Trump’s Potential Impact on OSHA

President-Elect Trump is preparing to take office in a few weeks.  Many employers and employees are predicting how the new Trump administration could affect many different areas involving labor and employment law in the United States.  Let’s take a look at some of the predictions regarding some of the ways President-Elect Trump could change the course of both current and pending OSHA regulations, including the OSHA administration as a whole.

On his website, Trump lays out his overall vision for business:

  1. Ask all department heads to submit a list of every wasteful and unnecessary regulation which kills jobs, and which does not improve public safety and eliminate them.
  2. Issue a temporary moratorium on new agency regulations that are not compelled by Congress or public safety.
  3. Decrease the size of our already bloated government after a thorough agency review.

Some believe Trump could also limit OSHA’s enforcement ability by cutting their budget without changing any regulations.  This is a tactic used by President Ronald Reagan in the 1980s.  Some of the specific regulations that the administration could target include the following:

Electronic Recordkeeping/Non-Discrimination Provisions

These new regulations require electronic submission of OSHA logs, incident reports and annual summaries for larger employers but they also implemented controversial bans on blanket, post-accident drug testing as well as financial safety incentives. This is currently being challenged in a lawsuit focusing on the illegality of the non-discrimination provisions of the new rule. On Nov. 28, 2016, the judge denied the business groups’ Motion for Preliminary Injunction. However, the judge stated that while it denied the Motion for Preliminary Injunction based on the failure to establish irreparable harm, it was not an indication of who will prevail on the merits. Even without the injunction, this dispute will continue into the Trump administration. President-elect Trump could direct the Department of Justice to discontinue the fight, which could result in a victory for the challenging business groups.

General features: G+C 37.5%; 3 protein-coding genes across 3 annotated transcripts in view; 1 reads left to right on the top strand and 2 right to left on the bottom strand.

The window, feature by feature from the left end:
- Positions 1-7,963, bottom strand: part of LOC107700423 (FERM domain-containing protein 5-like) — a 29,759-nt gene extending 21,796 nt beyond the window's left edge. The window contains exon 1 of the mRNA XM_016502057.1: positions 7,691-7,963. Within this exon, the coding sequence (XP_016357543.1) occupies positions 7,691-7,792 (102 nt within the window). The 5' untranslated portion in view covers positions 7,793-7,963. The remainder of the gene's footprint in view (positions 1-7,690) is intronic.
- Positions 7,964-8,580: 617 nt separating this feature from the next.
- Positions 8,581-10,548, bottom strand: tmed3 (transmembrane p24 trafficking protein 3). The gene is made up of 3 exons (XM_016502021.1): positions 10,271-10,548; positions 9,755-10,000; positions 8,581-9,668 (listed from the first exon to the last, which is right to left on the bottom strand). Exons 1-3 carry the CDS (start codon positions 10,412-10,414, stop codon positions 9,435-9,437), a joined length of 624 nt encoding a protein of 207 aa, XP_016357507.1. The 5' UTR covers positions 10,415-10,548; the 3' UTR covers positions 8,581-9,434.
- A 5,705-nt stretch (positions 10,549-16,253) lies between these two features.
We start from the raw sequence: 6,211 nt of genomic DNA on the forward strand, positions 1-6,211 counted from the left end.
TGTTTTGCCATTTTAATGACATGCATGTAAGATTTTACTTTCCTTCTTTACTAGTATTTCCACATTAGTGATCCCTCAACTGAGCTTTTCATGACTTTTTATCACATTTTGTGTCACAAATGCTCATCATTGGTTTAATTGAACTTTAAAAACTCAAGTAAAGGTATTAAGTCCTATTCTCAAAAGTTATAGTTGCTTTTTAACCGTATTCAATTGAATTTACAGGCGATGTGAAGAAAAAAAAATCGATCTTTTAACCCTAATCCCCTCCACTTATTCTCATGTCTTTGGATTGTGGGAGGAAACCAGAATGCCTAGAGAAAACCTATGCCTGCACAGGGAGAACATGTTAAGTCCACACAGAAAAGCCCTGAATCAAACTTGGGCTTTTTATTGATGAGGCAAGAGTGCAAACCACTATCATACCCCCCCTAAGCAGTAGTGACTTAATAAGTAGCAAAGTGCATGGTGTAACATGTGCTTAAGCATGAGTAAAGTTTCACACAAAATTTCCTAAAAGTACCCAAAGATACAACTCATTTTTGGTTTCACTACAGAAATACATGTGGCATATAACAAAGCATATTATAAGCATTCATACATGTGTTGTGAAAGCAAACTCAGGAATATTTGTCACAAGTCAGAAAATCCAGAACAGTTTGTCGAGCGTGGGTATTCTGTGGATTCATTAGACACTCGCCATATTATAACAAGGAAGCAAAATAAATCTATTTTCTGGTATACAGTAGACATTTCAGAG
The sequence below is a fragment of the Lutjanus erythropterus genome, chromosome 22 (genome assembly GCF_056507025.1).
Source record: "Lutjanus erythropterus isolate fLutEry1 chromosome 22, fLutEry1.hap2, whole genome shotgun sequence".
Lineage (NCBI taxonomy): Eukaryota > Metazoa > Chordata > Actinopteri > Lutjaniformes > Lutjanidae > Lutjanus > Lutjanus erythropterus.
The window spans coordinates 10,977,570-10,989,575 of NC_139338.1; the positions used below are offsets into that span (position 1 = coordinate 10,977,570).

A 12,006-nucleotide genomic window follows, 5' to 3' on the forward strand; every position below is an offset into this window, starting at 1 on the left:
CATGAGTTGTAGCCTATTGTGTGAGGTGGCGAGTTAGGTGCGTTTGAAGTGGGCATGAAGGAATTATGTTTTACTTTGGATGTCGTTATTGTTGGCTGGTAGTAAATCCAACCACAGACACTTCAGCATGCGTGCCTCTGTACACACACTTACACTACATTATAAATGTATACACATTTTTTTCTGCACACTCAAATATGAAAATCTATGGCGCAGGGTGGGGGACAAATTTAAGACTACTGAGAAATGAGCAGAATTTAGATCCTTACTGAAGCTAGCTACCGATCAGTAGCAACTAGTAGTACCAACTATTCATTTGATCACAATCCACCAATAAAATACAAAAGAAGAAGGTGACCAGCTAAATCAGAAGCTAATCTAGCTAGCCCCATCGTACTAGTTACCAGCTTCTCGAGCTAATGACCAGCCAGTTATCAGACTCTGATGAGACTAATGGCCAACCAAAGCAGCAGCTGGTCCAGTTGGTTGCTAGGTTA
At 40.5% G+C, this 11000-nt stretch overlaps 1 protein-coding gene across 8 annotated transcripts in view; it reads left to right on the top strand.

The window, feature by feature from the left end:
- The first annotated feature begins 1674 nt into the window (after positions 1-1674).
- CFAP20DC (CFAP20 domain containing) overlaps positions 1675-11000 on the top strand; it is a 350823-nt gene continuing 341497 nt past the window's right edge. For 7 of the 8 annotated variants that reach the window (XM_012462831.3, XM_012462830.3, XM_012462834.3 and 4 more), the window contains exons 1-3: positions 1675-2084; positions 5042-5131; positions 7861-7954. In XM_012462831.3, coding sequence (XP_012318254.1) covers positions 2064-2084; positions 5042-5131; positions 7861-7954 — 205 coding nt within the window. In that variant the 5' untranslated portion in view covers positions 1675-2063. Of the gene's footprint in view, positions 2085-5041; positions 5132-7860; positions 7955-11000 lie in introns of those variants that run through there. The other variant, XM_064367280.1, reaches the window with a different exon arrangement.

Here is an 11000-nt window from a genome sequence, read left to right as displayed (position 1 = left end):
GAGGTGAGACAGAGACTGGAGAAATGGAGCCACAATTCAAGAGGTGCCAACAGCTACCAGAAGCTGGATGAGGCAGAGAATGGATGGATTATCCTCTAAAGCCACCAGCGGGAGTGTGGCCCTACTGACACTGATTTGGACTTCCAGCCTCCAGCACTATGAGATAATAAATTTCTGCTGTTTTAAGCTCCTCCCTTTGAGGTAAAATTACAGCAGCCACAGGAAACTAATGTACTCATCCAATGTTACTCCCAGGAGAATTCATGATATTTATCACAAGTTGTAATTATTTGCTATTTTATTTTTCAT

Recordkeeping as a Continuing Violation

The White House Office of Management and Budget is currently reviewing a new proposed change to OSHA recordkeeping regulations that says an employer has a continuing duty to create accurate records of employee work-related injuries and illnesses. This could effectively change the statute of limitations for recordkeeping violations from six months to five years and six months (five years is the length of time employers must maintain OSHA 300 logs).  If issued during the remaining days of the Obama Administration, this could be subject to a Congressional Review Act challenge by the Republican-controlled Congress.


OSHA’s new silica rule issued in March 2016 has been challenged in a number of lawsuits which have been consolidated in the D.C. Circuit. The rule set the permissible exposure limit (PEL) for airborne crystalline silica of 50 micrograms per cubic meter of air (50 µg/m3) for general industry, construction, and maritime employers. This represented a 50 percent reduction for general industry and an 80 percent reduction for the construction and maritime industries.  Industry groups challenge the economic and technological feasibility of the rule as applied in the foundry, hydraulic fracturing, and construction industries. Since the petition for review of the final rule will not be fully briefed until the end of March 2017, this is another case where the Trump administration could decide to discontinue the fight in court.  This could, in turn, result in the invalidation of the regulation altogether.

 During previous Republican administrations, there was more emphasis on employer education and the Voluntary Protection Program (VPP).  Some also believe Trump could focus the agency on more safety enforcement, such as machine guarding, lockout/tagout, etc., rather than regulations.